Barnhart wins Gold Glove, Hamilton doesn’t


Amazingly, the last place Cincinnati Reds had four finalists for a Gold Glove this season, more than any other team in the majors.

Of the four — Billy Hamilton, Joey Votto, Adam Duvall and Tucker Barnhart — the least likely to win one, it seemed, would be catcher Tucker Barnhart.

That isn’t because he didn’t deserve it, he certainly did because all the metrics used to measure a catcher’s defensive worth pointed in Barnhart’s direction.

But he was a huge underdog because the other semifinalsts were Yadier Molina and Buster Posey, the name brand catchers in the National League. As Barnhart pointed out, “Nobody not named Molina or Posey had won a National League Gold Glove for catchers since 2007.”

And factor in the fact that he was considered Devin Mesoraco’s back-up, or at best 1-A to Mesoraco’s 1.

Yet, when they announced the winner Tuesday night, Tucker Barnhart’s name was called.

Why was it deserved? He made only one error all season and finished the year with 57 straight errorless games, a monumental feat for a guy who catches and throws on nearly every play of a baseball game.

And with a young and wild-armed pitching staff, blocking pitches was a nightly challenge and Barnhart led the league with 661 blocked balls. He also threw out 41 per cent of the runners who tried to steal, No. in the league.

Barnhart is only the third Reds catcher to win a Gold Glove. Johnny Edwards won two in 1963 and 1964 and, of course, Mr. Catcher, Johnny Bench won 10.

The fact that he beat out the name brands, Molina and Posey, and he has accomplished something accomplished by Bench isn’t lost on the 26-year-old switch-hitter from Brownsburg, Ind.

“To even to be mentioned with Johnny Bench is one of the most incredible things I’ve been able to say,” he said. “And t o say that I was mentioned with Yadier and Buster? I mean, those the mainstays of catchers in the major leagues, right up there with the best of all-time. We were all three finalists and to say that I won is just extremely special. It’s very surreal.”

It has been a surreal season/year for Barnhart, off and on the field. Not only did he establish himself as a No. 1 catcher – and as it turned out, a Gold Glover — the Reds recognized his abilities and importance by signing him to a four-year $16 million contract extension. And late in the season his first child was born, a son named Tatum.

In 2011, when Barnhart played for the Dayton Dragons, he won the Rawlings Minor League Gold Glove for catchers — an award that was all-inclusive of every minor league catcher.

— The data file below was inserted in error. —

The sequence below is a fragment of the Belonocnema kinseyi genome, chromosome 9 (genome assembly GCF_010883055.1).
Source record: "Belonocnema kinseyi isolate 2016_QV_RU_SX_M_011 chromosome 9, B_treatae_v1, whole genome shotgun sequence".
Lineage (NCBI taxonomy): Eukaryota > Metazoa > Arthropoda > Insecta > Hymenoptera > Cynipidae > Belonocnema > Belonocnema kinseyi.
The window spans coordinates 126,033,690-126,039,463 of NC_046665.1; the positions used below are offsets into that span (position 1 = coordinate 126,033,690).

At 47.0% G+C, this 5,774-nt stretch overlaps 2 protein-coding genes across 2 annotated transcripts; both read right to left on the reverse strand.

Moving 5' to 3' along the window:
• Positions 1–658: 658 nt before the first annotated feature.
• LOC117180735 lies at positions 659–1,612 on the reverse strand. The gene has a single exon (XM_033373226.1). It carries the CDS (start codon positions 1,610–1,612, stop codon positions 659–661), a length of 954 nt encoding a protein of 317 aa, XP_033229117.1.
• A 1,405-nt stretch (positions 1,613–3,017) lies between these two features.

As a gag, when Barnhart found out he was Gold Glove finalist this year, he dug out his Minor League Gold Glove and snapped a picture of it with Tatum. “Now I guess I’ll have to take a picture of him with this one,” he said.

Barnhart loves calling games, handling pitches, throwing out runners, blocking balls in the dirt. But what he loves most are plays at the plate when he tags out runners.

“Any play at the plate, any of them, not just one,” he said. “The play at the plate is the most fun play I can have, no matter the score or who is throwing it. That, to me, is the most fun I can have.

“I love throwing guys out, I love blocking balls, but the play at the plate is the best high-five I can get because you save a run and most of the time you are helping your team,” he said.

But there is one play that sticks out from behind his chest protector and mask. It happened against Milwaukee and the Brewers had runners on third and first with two outs in a game that Reds led by one run in the ninth inning.

Orlando Arcia was on first base and broke for second. Instead of letting him go, fearing a bad throw would let the winning run score, Barnhart fired to second and nailed Arcia, ending the game.

“I threw it and just hoped we tagged the guy out in time so I didn’t look like an idiot,” said Barnhart. “I give Scooter Gennett a lot of credit for getting the tag down quick enough. I was willing to live with the consequences if that run scored and we were tied going into the bottom of the ninth.”

Like everybody who watches the Reds every day, Barnhart is astounded that center fielder Billy Hamilton, a finalist, once again was denied a Gold Glove, losing to Atlanta’s Ender Enciarte for the second straight year.

“I have no idea why Billy Hamilton has not won one,” said Barnhart. “Billy still not winning a Gold Glove is just mind-boggling. I grew up with him in the Reds organization, we signed together in 2009. He still impresses me. Some of the things he does on a daily basis I just say, ‘Holy cow, I’m glad he is on my team.’ I love the guy to death and to say he has not been the best center fielder in the National League for at least one of the last five years is just mind-blowing.”

Of his own first-time award, Barnhart said, “I hope this isn’t my only one. I know I’m going to work my butt off to win multiple ones and take a hold of this so those guys can’t be multiple winners any more. My goal is to give them a run for their money every year.”

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